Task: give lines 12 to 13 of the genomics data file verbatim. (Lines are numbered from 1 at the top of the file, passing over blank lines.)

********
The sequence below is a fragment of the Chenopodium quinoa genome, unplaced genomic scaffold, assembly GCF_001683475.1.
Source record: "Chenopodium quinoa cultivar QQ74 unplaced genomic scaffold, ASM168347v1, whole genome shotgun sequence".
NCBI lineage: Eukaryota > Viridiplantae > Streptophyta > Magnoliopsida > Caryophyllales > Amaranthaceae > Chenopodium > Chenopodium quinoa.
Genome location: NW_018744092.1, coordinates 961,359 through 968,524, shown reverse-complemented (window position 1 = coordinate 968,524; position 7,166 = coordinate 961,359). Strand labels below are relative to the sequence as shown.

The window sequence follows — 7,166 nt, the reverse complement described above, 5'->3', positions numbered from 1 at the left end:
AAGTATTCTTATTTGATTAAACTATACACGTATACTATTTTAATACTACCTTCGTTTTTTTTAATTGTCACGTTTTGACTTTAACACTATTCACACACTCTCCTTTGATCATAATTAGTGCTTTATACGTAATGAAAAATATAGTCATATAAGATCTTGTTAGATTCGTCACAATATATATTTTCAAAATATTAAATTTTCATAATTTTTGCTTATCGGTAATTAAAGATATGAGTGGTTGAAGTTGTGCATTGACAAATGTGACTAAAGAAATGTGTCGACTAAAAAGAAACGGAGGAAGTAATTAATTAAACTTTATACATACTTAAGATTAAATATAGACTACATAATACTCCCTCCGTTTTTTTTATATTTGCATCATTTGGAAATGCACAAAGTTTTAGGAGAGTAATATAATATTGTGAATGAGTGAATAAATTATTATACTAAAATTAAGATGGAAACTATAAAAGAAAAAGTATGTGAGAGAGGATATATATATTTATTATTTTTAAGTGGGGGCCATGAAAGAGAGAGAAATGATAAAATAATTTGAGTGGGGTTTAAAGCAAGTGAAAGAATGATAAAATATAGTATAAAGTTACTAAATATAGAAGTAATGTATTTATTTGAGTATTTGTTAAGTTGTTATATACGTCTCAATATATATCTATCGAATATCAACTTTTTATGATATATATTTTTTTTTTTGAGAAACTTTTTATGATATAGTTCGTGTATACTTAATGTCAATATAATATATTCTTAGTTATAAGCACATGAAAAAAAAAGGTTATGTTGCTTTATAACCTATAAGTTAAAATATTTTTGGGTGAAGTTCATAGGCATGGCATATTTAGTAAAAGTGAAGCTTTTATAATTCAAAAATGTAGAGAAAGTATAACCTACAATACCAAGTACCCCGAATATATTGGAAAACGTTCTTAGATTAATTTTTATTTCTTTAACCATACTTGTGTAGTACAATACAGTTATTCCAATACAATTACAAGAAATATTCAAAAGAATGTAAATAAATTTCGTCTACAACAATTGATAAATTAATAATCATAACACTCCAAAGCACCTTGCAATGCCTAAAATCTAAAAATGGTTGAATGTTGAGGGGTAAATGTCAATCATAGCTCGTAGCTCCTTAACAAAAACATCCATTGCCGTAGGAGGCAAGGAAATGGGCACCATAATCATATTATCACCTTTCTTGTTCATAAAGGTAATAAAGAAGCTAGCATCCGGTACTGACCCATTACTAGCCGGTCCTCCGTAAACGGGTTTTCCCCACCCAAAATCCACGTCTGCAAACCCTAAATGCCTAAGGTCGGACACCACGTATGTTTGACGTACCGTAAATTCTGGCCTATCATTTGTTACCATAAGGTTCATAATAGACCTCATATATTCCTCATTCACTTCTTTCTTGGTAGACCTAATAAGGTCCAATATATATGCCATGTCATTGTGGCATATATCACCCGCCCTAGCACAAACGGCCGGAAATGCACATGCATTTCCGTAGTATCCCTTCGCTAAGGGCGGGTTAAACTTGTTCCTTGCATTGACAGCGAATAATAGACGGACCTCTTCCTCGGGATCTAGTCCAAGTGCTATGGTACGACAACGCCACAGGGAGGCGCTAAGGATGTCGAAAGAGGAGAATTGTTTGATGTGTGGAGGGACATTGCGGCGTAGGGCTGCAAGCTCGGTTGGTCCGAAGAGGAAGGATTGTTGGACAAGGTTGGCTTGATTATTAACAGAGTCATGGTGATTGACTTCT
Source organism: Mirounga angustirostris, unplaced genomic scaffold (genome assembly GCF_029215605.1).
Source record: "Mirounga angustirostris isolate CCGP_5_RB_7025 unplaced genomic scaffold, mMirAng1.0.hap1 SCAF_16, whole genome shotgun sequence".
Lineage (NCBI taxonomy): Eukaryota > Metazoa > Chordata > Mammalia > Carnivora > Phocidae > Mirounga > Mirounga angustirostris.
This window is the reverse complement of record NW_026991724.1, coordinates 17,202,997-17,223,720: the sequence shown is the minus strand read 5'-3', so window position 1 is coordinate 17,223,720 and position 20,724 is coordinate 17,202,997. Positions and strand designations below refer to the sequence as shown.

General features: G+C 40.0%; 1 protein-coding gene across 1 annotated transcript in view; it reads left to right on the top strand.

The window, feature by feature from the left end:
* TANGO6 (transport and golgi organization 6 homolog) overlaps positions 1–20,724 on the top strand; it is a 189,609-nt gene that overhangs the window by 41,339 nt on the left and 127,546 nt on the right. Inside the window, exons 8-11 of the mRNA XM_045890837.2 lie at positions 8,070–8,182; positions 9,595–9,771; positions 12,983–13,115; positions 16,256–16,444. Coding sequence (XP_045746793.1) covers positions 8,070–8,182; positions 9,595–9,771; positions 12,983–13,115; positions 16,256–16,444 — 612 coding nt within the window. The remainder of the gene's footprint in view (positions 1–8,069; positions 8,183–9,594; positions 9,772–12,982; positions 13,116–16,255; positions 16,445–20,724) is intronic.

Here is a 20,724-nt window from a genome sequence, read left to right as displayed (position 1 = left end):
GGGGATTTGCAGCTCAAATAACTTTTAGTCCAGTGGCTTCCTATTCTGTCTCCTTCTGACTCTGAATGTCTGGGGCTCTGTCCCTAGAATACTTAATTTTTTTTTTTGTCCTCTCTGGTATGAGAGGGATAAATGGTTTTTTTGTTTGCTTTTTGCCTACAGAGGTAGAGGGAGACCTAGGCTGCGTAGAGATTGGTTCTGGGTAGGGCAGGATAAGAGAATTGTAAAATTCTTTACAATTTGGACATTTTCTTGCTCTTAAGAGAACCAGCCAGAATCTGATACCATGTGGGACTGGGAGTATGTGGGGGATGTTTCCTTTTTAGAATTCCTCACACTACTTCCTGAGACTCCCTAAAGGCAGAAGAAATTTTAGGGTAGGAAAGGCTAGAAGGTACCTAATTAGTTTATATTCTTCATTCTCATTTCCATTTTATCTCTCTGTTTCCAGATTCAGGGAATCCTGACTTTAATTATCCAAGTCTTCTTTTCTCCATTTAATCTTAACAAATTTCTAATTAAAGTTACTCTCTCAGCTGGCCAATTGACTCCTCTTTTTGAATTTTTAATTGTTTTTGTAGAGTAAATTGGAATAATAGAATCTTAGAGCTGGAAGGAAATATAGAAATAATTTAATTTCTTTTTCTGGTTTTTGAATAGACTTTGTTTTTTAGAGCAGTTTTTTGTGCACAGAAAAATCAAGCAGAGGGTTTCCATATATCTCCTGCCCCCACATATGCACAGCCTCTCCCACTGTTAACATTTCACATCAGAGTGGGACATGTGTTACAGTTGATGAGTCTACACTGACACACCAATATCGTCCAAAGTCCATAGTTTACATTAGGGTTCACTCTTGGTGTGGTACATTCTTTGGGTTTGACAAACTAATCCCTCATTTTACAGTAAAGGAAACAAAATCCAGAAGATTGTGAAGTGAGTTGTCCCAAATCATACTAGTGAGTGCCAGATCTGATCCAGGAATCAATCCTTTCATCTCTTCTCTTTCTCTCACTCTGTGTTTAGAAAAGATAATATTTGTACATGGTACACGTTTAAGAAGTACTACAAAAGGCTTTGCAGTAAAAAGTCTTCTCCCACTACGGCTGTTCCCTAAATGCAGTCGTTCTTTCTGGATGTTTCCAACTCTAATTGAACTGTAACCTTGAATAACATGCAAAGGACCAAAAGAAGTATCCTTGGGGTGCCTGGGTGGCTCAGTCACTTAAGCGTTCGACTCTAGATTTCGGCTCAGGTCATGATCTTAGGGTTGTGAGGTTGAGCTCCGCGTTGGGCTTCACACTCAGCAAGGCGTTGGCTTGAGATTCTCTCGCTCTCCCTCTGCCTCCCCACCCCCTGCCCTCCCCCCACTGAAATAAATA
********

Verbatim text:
The window, feature by feature from the left end:
* TANGO6 (transport and golgi organization 6 homolog) overlaps positions 1–20,724 on the top strand; it is a 189,609-nt gene that overhangs the window by 41,339 nt on the left and 127,546 nt on the right. Inside the window, exons 8-11 of the mRNA XM_045890837.2 lie at positions 8,070–8,182; positions 9,595–9,771; positions 12,983–13,115; positions 16,256–16,444. Coding sequence (XP_045746793.1) covers positions 8,070–8,182; positions 9,595–9,771; positions 12,983–13,115; positions 16,256–16,444 — 612 coding nt within the window. The remainder of the gene's footprint in view (positions 1–8,069; positions 8,183–9,594; positions 9,772–12,982; positions 13,116–16,255; positions 16,445–20,724) is intronic.